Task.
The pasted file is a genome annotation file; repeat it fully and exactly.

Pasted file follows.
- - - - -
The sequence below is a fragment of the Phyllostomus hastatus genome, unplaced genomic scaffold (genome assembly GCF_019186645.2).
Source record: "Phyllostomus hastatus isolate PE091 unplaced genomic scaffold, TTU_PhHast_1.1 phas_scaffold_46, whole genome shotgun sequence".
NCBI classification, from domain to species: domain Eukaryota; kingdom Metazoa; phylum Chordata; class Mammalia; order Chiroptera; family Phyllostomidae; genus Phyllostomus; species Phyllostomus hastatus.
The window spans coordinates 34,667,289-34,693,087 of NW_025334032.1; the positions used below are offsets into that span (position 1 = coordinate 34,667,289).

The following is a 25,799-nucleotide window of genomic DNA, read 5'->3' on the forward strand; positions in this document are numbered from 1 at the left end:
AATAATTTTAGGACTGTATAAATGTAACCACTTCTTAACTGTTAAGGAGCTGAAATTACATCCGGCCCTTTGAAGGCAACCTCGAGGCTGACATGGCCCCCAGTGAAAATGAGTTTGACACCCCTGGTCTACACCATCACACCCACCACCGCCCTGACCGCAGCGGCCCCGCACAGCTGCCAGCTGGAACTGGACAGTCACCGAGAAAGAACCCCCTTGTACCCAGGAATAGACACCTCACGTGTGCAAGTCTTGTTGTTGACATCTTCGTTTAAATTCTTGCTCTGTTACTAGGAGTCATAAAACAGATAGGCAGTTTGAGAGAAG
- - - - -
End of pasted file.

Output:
The sequence below is a fragment of the Phyllostomus hastatus genome, unplaced genomic scaffold (genome assembly GCF_019186645.2).
Source record: "Phyllostomus hastatus isolate PE091 unplaced genomic scaffold, TTU_PhHast_1.1 phas_scaffold_46, whole genome shotgun sequence".
NCBI classification, from domain to species: domain Eukaryota; kingdom Metazoa; phylum Chordata; class Mammalia; order Chiroptera; family Phyllostomidae; genus Phyllostomus; species Phyllostomus hastatus.
The window spans coordinates 34,667,289-34,693,087 of NW_025334032.1; the positions used below are offsets into that span (position 1 = coordinate 34,667,289).

The following is a 25,799-nucleotide window of genomic DNA, read 5'->3' on the forward strand; positions in this document are numbered from 1 at the left end:
AATAATTTTAGGACTGTATAAATGTAACCACTTCTTAACTGTTAAGGAGCTGAAATTACATCCGGCCCTTTGAAGGCAACCTCGAGGCTGACATGGCCCCCAGTGAAAATGAGTTTGACACCCCTGGTCTACACCATCACACCCACCACCGCCCTGACCGCAGCGGCCCCGCACAGCTGCCAGCTGGAACTGGACAGTCACCGAGAAAGAACCCCCTTGTACCCAGGAATAGACACCTCACGTGTGCAAGTCTTGTTGTTGACATCTTCGTTTAAATTCTTGCTCTGTTACTAGGAGTCATAAAACAGATAGGCAGTTTGAGAGAAG